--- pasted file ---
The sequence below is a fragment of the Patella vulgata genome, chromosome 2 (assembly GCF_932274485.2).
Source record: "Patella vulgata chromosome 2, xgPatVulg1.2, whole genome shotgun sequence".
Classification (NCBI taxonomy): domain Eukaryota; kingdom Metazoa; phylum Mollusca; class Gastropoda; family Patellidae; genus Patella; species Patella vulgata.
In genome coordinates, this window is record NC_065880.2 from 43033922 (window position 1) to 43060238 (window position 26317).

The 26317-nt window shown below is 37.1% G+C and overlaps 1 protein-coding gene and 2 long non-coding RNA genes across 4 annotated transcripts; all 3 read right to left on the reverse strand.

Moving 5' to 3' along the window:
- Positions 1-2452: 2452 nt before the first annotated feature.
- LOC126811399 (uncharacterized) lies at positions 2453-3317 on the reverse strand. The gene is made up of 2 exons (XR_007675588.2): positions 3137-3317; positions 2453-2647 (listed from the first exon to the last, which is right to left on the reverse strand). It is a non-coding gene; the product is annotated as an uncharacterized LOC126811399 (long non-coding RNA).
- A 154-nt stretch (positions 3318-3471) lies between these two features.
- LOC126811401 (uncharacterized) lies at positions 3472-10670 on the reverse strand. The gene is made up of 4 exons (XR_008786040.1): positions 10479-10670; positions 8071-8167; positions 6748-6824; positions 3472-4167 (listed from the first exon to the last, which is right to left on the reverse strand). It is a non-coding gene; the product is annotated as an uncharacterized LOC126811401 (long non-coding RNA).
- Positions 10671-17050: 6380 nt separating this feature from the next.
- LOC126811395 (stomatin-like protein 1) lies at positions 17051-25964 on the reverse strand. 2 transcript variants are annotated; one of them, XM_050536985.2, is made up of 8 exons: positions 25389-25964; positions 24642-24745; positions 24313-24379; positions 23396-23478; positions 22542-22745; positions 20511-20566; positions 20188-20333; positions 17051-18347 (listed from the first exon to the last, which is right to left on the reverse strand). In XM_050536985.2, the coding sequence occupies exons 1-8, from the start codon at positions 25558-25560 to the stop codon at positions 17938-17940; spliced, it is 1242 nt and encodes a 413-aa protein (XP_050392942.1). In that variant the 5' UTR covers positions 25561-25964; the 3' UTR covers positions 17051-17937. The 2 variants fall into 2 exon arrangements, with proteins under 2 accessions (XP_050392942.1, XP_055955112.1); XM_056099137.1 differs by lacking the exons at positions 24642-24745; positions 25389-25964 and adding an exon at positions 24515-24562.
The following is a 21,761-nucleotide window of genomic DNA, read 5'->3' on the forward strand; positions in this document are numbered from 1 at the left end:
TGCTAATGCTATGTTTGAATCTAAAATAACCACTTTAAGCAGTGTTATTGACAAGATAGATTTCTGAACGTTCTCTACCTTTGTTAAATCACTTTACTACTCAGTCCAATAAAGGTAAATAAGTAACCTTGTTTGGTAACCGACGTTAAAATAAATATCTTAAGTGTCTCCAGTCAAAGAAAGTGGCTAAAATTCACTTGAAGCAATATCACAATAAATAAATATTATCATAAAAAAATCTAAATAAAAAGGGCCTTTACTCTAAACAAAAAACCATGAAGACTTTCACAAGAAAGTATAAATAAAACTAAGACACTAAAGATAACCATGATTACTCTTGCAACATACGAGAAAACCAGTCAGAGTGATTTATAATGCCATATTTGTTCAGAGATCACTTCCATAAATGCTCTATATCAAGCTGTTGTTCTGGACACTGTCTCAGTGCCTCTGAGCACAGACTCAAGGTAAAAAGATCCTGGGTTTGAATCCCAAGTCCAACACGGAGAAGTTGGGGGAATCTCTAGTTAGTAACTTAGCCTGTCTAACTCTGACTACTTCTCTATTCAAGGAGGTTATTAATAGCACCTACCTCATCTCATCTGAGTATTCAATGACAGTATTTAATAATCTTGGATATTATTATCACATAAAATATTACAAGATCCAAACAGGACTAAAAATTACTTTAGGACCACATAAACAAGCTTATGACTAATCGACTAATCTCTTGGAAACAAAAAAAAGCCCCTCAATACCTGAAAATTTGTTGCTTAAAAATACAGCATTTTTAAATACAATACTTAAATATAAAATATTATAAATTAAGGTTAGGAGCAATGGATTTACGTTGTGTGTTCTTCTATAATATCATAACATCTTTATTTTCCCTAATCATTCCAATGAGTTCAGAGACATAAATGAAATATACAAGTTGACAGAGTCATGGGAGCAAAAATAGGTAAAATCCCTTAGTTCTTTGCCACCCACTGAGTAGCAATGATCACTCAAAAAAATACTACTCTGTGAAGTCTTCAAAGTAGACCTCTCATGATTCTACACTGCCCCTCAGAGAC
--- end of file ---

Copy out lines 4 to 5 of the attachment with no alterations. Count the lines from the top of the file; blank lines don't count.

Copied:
In genome coordinates, this window is record NC_065880.2 from 43033922 (window position 1) to 43060238 (window position 26317).

The 26317-nt window shown below is 37.1% G+C and overlaps 1 protein-coding gene and 2 long non-coding RNA genes across 4 annotated transcripts; all 3 read right to left on the reverse strand.